Bodybuilding Nutrition Made Simple

Excerpt:
Many bodybuilders know they need to have “good nutrition” to build a great physique but they are not quite sure where to start as nutrition seems complicated and mysterious – its not! Bodybuilding nutrition is really quite simple if you use a top-down approach. 

A lot of the confusion people have is that they hear “you should do this” and “you should do that” only to find that all the advice seems to conflict and doesn’t seem to fit into a bigger picture. here I’m going to give you the bigger picture so YOU can put together your OWN nutritional plan to meet your goals.

A bodybuilders nutritional plan is very similar to a personal financial budget. Both are about making difficult choices and then sticking to the budget – in both cases, disaster strikes if you blow the budget. 

If you blow your financial budget, you end up over your head in 21% credit card debt. If you blow your nutritional budget you end up fat or weak.


In a financial plan you start with your income and then subtract out the nonnegotiable expenses like taxes and rent to find out how much spending money we have. For our nutritional plan we start with amount of calories we can eat per day, then subtract out the things we need for lean muscle growth then see how many cheat foods we can have. Lets look at how easy the top down approach to bodybuilding nutritional planning is.

Read more at Scooby's Workshop

Should Kids and Pre-Teens Pump Iron?


Excerpt:
In the past two decades, strength training - once the bastion of competitive weight lifters, bodybuilders, football players and pro 'rasslers - has slowly become acceptable and even embraced by women, business professionals, senior citizens and even skinny runners.

All, for the most part, were once averse to "bulking up" but now can't ignore the benefits of building lean muscle mass on metabolism, bone health and muscle tone.

But one group that seems to be left out of benefits of building strength remains children and young adolescents, despite the fact that respected organizations have proclaimed it is both safe and healthy. In 2008, the American Academy of Pediatrics came out with a policy statement on strength training for children and teens declaring it to be safe, within limits, for children as young as 7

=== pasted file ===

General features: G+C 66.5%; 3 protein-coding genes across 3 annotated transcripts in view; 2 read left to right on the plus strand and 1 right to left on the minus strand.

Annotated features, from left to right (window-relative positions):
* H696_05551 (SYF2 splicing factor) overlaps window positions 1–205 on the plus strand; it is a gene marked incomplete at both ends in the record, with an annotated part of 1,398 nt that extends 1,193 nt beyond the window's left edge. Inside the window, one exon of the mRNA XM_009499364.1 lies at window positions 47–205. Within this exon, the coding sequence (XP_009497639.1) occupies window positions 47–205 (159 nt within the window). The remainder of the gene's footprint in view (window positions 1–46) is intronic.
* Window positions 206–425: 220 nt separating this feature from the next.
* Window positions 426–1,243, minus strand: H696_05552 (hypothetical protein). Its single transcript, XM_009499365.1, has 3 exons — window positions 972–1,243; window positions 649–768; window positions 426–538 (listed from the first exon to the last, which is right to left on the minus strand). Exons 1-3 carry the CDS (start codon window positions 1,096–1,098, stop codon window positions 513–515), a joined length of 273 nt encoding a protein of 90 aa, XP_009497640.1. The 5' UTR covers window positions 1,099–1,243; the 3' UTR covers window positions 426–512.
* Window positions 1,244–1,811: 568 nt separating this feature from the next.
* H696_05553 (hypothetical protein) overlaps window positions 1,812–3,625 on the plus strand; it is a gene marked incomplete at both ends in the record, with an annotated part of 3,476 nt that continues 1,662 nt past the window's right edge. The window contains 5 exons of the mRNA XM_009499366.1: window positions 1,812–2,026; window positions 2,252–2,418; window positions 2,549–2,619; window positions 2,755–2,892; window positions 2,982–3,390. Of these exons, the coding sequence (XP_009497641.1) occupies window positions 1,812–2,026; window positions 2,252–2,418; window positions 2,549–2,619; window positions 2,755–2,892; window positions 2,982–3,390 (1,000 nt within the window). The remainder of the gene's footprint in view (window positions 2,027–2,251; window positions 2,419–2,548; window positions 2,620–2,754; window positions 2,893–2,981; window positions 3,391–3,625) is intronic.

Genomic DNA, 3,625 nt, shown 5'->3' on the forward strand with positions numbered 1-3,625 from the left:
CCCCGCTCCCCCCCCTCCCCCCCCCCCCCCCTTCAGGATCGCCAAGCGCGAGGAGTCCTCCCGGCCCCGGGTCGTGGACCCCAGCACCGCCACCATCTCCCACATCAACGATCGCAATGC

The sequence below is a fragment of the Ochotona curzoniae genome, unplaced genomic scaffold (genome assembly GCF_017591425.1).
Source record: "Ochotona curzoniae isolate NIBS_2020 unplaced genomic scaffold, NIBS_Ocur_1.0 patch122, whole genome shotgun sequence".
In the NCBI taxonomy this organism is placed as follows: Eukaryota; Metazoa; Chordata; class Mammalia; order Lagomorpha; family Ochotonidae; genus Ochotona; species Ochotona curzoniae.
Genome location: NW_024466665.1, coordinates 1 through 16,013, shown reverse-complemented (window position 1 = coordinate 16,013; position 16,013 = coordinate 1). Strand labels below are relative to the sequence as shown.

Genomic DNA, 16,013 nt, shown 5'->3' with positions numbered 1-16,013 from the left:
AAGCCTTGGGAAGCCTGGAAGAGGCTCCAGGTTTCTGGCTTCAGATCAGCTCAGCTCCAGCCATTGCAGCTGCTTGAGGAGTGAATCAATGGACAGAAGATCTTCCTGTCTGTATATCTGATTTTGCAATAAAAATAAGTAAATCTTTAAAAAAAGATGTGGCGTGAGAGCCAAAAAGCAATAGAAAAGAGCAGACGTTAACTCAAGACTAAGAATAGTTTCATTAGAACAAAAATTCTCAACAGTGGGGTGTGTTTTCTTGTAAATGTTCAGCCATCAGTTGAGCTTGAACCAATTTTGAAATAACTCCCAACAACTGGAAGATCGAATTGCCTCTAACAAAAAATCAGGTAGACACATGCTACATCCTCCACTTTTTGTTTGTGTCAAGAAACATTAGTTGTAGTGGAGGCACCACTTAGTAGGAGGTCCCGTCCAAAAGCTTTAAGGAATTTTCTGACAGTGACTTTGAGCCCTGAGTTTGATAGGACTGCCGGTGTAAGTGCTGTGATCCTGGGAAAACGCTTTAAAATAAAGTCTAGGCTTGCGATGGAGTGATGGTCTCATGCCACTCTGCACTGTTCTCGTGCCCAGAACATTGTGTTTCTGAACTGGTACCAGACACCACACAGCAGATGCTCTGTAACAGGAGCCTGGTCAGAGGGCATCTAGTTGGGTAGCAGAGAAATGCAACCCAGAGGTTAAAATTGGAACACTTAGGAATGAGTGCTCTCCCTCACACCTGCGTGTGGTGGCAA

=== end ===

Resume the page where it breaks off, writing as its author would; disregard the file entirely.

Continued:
Read more over at The Post and Courier

Gym Mistakes to Avoid


Excerpt:
You may be hitting the gym and sweating it out, but there may be some habits that could be keeping you away from perfect fitness. Be wary of such practices such as following a set routine and being impatient.

Kieran Fisher, founder and managing director of British sports supplement store Bodybuilding Warehouse, says there are a few points to keep in mind to ensure that regular workout reaps maximum benefits, reports femalefirst.co.uk.

* Going cardio crazy: Jumping straight on the cross trainer in a bid to burn away those calories and avoiding weights for fear of 'bulking out' is one of the most common mistakes to make. Endless cardio routines will burn muscle and could push your metabolism into a worse state than it started. Hitting the weights, will keep a stimulus on your muscles and keep your metabolism up at the same time.


*Routine on repeat: You know what you're good at, so you stick to it. But despite thinking you're not a natural runner or your arms are too weak for bicep curls, doing the same routine for too long will lead to a plateau and you will stop seeing results. If your gains have stopped, don't be afraid to switch your routine. Just because you like something doesn't mean it is the best thing to do in order for you to hit your goals.

Read more from Business Standard